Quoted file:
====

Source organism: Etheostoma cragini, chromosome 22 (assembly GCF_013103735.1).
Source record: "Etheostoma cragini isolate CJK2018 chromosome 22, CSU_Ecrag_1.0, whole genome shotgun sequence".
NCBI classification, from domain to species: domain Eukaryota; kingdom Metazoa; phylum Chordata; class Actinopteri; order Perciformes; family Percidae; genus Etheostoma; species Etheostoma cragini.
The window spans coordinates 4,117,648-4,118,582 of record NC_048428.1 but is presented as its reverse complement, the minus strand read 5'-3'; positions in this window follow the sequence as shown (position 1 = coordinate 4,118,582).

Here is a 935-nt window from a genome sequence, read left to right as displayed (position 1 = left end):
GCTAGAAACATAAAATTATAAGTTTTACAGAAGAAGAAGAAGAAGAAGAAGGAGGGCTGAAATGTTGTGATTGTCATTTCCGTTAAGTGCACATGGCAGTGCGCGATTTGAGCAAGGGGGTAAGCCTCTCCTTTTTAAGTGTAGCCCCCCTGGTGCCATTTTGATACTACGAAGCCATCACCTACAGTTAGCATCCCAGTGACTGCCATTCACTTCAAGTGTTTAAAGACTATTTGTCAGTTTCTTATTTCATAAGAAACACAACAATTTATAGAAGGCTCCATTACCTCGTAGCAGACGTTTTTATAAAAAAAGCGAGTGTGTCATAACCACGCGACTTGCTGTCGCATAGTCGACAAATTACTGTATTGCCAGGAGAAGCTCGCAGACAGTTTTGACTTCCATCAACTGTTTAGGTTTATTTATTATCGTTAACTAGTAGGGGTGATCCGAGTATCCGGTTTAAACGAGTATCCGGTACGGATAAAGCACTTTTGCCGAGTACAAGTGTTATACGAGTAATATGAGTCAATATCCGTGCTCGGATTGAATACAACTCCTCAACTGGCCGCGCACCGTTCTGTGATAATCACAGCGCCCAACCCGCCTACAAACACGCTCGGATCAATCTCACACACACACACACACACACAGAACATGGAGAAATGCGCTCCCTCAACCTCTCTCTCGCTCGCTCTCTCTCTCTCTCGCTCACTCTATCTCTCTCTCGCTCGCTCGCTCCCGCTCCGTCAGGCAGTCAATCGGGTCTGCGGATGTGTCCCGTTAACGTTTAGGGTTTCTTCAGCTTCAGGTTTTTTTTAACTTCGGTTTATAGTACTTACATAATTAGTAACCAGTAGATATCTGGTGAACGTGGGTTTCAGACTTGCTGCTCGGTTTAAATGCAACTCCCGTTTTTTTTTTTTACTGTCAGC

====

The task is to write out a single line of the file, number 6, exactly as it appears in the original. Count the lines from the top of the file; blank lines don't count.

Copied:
GCTAGAAACATAAAATTATAAGTTTTACAGAAGAAGAAGAAGAAGAAGAAGGAGGGCTGAAATGTTGTGATTGTCATTTCCGTTAAGTGCACATGGCAGTGCGCGATTTGAGCAAGGGGGTAAGCCTCTCCTTTTTAAGTGTAGCCCCCCTGGTGCCATTTTGATACTACGAAGCCATCACCTACAGTTAGCATCCCAGTGACTGCCATTCACTTCAAGTGTTTAAAGACTATTTGTCAGTTTCTTATTTCATAAGAAACACAACAATTTATAGAAGGCTCCATTACCTCGTAGCAGACGTTTTTATAAAAAAAGCGAGTGTGTCATAACCACGCGACTTGCTGTCGCATAGTCGACAAATTACTGTATTGCCAGGAGAAGCTCGCAGACAGTTTTGACTTCCATCAACTGTTTAGGTTTATTTATTATCGTTAACTAGTAGGGGTGATCCGAGTATCCGGTTTAAACGAGTATCCGGTACGGATAAAGCACTTTTGCCGAGTACAAGTGTTATACGAGTAATATGAGTCAATATCCGTGCTCGGATTGAATACAACTCCTCAACTGGCCGCGCACCGTTCTGTGATAATCACAGCGCCCAACCCGCCTACAAACACGCTCGGATCAATCTCACACACACACACACACACACAGAACATGGAGAAATGCGCTCCCTCAACCTCTCTCTCGCTCGCTCTCTCTCTCTCTCGCTCACTCTATCTCTCTCTCGCTCGCTCGCTCCCGCTCCGTCAGGCAGTCAATCGGGTCTGCGGATGTGTCCCGTTAACGTTTAGGGTTTCTTCAGCTTCAGGTTTTTTTTAACTTCGGTTTATAGTACTTACATAATTAGTAACCAGTAGATATCTGGTGAACGTGGGTTTCAGACTTGCTGCTCGGTTTAAATGCAACTCCCGTTTTTTTTTTTTACTGTCAGC